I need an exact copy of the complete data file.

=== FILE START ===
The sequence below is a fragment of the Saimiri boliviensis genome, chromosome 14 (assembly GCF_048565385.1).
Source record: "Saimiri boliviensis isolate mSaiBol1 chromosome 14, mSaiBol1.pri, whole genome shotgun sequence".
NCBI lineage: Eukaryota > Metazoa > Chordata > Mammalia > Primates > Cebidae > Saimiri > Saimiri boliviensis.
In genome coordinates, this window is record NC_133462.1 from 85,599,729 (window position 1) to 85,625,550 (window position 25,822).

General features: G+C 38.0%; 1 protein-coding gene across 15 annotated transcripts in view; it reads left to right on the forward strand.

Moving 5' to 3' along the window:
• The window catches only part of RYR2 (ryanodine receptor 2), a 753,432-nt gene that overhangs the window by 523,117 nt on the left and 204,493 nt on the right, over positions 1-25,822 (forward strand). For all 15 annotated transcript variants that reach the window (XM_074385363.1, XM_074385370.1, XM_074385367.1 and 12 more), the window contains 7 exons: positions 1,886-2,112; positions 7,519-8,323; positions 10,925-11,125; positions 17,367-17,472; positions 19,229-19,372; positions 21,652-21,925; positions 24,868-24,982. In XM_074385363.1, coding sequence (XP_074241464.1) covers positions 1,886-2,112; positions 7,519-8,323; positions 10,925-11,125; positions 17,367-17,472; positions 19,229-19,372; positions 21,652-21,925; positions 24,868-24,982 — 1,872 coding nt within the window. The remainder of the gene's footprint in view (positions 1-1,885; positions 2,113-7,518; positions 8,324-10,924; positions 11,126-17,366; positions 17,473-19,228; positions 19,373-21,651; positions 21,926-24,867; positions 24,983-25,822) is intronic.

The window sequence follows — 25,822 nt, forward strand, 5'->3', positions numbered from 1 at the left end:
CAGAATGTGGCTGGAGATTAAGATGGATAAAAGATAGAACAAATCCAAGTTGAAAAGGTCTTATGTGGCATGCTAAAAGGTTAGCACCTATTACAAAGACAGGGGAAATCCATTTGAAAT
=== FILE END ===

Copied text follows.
The sequence below is a fragment of the Saimiri boliviensis genome, chromosome 14 (assembly GCF_048565385.1).
Source record: "Saimiri boliviensis isolate mSaiBol1 chromosome 14, mSaiBol1.pri, whole genome shotgun sequence".
NCBI lineage: Eukaryota > Metazoa > Chordata > Mammalia > Primates > Cebidae > Saimiri > Saimiri boliviensis.
In genome coordinates, this window is record NC_133462.1 from 85,599,729 (window position 1) to 85,625,550 (window position 25,822).

General features: G+C 38.0%; 1 protein-coding gene across 15 annotated transcripts in view; it reads left to right on the forward strand.

Moving 5' to 3' along the window:
• The window catches only part of RYR2 (ryanodine receptor 2), a 753,432-nt gene that overhangs the window by 523,117 nt on the left and 204,493 nt on the right, over positions 1-25,822 (forward strand). For all 15 annotated transcript variants that reach the window (XM_074385363.1, XM_074385370.1, XM_074385367.1 and 12 more), the window contains 7 exons: positions 1,886-2,112; positions 7,519-8,323; positions 10,925-11,125; positions 17,367-17,472; positions 19,229-19,372; positions 21,652-21,925; positions 24,868-24,982. In XM_074385363.1, coding sequence (XP_074241464.1) covers positions 1,886-2,112; positions 7,519-8,323; positions 10,925-11,125; positions 17,367-17,472; positions 19,229-19,372; positions 21,652-21,925; positions 24,868-24,982 — 1,872 coding nt within the window. The remainder of the gene's footprint in view (positions 1-1,885; positions 2,113-7,518; positions 8,324-10,924; positions 11,126-17,366; positions 17,473-19,228; positions 19,373-21,651; positions 21,926-24,867; positions 24,983-25,822) is intronic.

The window sequence follows — 25,822 nt, forward strand, 5'->3', positions numbered from 1 at the left end:
CAGAATGTGGCTGGAGATTAAGATGGATAAAAGATAGAACAAATCCAAGTTGAAAAGGTCTTATGTGGCATGCTAAAAGGTTAGCACCTATTACAAAGACAGGGGAAATCCATTTGAAAT